A gastroenterologist is a doctor of the digestive system, known as the gastrointestinal (GI) tract. The GI system includes the oesophagus (gullet), stomach, and all parts of the small intestine (duodenum, jejunum and ileum) and large intestine (colon and rectum). Liver and gallbladder conditions are also a large part of the caseload of a gastro doctor. Gastroenterology doctors treat conditions like stomach ulcers, irritable bowel syndrome, and cancers involving the stomach, throat, and intestines. Stomach doctors work in hospitals or specialist care centres, and run clinics within outpatient settings. Family doctors refer patients to gastroenterologists for any symptoms of the digestive tract that require specialist intervention, or that could indicate serious illness.
Gastro doctors look for symptoms like acid indigestion or ‘heartburn’, stomach or lower abdominal pain, jaundice, blood in stools or changes in bowel habits, to diagnose gastroenterology conditions. When conditions are diagnosed, gastroenterologists will suggest a course of treatment to cure or manage the problem. This may involve medication, lifestyle changes, or sometimes surgery. Medical gastroenterologists work closely with gastroenterology surgeons for conditions requiring surgery. Gastroenterologists enlist the help of specialist nurses, nutritionists and dieticians, pharmacists and radiologists to help to identify and treat conditions, and to educate and support any patient with a GI diagnosis. Sometimes the symptoms of stomach problems can overlap with symptoms indicating different problems, and so gastroenterologists may consult doctors from other specialities when trying to ascertain a diagnosis.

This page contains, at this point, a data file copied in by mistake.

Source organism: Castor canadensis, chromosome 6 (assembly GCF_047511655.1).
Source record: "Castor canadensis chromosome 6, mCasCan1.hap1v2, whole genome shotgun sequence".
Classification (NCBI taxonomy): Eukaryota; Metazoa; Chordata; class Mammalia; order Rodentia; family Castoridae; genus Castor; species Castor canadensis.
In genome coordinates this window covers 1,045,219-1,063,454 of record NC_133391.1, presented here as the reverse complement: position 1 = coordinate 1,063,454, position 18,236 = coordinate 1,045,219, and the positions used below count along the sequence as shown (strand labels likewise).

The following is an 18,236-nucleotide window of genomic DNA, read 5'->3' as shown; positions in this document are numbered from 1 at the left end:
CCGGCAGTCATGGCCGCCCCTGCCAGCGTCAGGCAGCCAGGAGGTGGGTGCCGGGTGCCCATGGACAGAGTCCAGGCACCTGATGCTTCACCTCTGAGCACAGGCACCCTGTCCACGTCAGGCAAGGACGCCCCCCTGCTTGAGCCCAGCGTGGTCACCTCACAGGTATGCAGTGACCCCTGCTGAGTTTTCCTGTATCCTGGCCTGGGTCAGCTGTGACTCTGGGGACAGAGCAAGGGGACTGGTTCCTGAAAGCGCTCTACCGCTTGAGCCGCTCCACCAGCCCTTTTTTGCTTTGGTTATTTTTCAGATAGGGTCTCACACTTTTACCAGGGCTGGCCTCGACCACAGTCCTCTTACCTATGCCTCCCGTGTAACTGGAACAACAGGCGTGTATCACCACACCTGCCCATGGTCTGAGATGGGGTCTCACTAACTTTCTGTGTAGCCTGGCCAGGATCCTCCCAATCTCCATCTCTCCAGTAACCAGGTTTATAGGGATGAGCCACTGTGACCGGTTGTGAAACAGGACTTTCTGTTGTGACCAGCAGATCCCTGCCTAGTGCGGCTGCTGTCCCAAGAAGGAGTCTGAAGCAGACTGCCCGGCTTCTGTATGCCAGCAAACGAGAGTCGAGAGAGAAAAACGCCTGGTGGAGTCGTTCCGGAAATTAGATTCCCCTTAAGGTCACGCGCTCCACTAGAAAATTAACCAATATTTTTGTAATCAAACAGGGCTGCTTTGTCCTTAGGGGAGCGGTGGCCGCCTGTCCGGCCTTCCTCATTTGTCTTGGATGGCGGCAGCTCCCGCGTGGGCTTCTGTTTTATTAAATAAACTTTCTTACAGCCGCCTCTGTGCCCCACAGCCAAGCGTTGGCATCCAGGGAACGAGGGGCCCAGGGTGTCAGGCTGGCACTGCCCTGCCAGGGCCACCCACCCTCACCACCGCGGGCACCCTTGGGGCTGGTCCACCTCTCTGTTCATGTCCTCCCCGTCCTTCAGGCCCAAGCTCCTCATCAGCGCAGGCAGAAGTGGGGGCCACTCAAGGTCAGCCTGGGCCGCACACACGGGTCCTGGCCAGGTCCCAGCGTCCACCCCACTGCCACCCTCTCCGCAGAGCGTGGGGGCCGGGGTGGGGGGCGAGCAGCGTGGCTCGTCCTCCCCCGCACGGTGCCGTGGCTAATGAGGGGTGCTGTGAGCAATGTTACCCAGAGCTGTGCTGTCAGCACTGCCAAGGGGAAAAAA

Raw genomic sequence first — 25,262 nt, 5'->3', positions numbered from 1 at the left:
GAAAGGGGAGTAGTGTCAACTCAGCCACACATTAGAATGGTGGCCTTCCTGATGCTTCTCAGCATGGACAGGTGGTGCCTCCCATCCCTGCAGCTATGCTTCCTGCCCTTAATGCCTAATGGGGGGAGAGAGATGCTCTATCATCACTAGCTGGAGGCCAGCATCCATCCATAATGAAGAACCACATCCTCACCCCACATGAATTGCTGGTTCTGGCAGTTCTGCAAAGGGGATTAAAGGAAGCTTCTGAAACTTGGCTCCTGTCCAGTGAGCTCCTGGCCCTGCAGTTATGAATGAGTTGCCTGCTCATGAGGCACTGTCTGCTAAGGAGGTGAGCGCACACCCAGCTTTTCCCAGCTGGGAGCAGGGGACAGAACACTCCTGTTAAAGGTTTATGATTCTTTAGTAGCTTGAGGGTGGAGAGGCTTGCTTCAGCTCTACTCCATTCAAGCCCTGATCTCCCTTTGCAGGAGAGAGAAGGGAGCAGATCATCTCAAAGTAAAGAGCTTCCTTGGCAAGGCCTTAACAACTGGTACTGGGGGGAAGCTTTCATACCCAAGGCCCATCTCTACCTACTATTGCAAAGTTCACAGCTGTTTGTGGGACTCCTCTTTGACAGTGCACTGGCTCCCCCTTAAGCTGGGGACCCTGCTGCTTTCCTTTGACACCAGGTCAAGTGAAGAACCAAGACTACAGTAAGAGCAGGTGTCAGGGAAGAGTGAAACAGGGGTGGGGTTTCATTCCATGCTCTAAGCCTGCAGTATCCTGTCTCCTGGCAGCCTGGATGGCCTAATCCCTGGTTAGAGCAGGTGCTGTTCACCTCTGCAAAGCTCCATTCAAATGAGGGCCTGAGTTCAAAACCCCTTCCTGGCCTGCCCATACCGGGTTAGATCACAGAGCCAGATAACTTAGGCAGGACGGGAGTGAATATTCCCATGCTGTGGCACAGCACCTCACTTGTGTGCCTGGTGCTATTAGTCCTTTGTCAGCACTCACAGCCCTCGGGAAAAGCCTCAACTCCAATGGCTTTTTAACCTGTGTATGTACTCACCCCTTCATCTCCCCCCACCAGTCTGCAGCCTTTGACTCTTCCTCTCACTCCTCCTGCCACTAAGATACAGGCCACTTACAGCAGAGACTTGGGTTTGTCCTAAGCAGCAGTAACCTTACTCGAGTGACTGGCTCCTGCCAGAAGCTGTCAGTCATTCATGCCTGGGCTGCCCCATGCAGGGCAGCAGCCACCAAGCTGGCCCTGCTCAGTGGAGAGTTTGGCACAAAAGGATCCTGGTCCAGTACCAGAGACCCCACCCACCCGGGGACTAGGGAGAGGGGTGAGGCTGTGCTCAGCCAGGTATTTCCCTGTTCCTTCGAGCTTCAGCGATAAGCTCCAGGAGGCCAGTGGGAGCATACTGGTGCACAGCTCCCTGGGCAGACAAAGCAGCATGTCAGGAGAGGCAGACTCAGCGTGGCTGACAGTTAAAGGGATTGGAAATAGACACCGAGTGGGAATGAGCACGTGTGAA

A gastroenterologist can become a pediatric gastroenterologist and specialize in the care of children with gastrointestinal diagnoses.
Stomach specialists can also be involved with public health efforts like recommending regular screening for bowel cancer to all people at risk, to aid early detection and make large-scale improvements to health in society.
Gastroenterologists perform diagnostic and therapeutic procedures for conditions affecting the digestive system. They perform endoscopies: non-surgical ways of looking inside the digestive system with a long flexible tube called an endoscope. Endoscopes use optical technology and light to help identify problems, and have ports for feeding very fine instruments through the tube to the problem areas to provide treatment right then and there. They endoscopic procedure for looking into the upper GI tract is called a gastroscopy, and an investigation in to the lower GI tract is called a colonoscopy – for the full large intestine and the very end of the small intestine (terminal ileum); or a sigmoidoscopy – for looking into just the last part of the large intestine.
Other investigations into the digestive system can include ultrasound, CT/CAT scans, MRI scans, capsule endoscopies, and sometimes investigative surgery.
People with long-term or serious conditions of the GI tract may need long-term monitoring, and can be seen regularly in a gastroenterology clinic, where they will have weight, height, and general medical observations taken as well as specific monitoring of their GI condition.
Many gastrointestinal conditions are manageable or avoidable with lifestyle changes, and stomach doctors may work in large-scale education programmes raise awareness of worrying stomach or bowel disease symptoms, to encourage a healthy diet, and reduce smoking and alcohol intake.